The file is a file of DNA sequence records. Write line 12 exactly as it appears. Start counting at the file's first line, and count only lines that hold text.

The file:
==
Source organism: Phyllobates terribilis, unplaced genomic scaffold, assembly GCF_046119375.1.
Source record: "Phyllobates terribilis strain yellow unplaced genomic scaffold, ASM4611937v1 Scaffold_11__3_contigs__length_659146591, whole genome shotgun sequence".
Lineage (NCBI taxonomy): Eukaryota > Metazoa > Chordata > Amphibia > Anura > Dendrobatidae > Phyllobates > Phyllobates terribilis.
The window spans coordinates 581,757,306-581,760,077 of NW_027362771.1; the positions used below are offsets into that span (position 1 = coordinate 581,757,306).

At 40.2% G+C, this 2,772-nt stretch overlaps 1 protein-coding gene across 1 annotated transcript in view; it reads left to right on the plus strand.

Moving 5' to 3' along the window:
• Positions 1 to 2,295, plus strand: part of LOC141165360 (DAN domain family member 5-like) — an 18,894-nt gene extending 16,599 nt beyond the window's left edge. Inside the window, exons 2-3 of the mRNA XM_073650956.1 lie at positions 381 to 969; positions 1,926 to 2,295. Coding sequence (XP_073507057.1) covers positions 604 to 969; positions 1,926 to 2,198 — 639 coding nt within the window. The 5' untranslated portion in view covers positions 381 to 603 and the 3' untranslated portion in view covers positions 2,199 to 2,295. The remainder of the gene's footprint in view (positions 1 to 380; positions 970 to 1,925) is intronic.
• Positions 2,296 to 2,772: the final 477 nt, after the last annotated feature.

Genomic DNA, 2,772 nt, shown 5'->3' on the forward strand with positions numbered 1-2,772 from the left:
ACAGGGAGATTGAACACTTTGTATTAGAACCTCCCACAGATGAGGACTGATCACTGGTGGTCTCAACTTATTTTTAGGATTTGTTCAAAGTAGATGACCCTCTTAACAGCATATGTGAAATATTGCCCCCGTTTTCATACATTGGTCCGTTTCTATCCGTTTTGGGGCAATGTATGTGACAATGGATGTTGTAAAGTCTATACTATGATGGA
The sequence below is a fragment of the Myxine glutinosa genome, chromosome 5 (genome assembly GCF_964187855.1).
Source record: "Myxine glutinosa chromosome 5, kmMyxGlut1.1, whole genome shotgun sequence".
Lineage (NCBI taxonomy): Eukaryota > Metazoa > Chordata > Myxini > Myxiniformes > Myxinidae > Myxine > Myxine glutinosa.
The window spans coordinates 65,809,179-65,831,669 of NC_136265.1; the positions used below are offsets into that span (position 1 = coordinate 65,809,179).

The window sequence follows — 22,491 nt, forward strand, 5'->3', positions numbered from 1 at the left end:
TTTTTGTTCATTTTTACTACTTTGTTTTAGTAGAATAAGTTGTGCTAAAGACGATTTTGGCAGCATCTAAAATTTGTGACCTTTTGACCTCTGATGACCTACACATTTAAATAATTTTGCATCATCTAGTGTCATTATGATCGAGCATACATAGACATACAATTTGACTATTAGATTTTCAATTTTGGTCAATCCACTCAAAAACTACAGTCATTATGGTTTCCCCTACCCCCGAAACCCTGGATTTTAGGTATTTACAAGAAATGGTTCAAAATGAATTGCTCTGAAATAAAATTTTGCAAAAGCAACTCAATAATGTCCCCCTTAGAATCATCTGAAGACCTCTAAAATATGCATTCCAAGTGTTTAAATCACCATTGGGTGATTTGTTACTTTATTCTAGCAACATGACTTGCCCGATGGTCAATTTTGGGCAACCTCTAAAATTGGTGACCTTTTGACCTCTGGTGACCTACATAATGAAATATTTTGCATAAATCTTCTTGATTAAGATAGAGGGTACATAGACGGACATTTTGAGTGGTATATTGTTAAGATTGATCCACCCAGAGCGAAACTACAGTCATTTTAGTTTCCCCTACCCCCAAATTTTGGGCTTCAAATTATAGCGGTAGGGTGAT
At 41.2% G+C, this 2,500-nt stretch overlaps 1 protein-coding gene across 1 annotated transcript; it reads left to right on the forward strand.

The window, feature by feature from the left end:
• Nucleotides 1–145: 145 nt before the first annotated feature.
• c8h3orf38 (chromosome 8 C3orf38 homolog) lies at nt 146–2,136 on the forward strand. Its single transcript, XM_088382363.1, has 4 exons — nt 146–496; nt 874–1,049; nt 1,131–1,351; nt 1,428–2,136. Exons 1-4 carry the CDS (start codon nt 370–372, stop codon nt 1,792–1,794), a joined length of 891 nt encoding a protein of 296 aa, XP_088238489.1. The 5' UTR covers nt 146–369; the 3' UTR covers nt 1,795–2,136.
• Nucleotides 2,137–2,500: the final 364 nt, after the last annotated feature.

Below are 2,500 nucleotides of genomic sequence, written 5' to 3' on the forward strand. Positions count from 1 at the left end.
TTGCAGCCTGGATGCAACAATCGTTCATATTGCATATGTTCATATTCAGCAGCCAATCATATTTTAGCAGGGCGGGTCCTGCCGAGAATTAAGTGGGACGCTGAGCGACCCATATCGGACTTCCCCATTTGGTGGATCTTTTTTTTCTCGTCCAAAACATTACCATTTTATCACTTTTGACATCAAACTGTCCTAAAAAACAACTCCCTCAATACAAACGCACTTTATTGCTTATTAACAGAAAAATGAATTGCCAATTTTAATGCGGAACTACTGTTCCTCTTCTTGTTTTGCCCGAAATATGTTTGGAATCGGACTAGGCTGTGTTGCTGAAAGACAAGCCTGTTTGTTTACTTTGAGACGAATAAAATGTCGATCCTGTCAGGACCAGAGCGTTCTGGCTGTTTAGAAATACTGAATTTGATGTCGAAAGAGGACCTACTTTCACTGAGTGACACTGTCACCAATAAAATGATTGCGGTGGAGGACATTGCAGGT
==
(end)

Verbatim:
Source record: "Myxine glutinosa chromosome 5, kmMyxGlut1.1, whole genome shotgun sequence".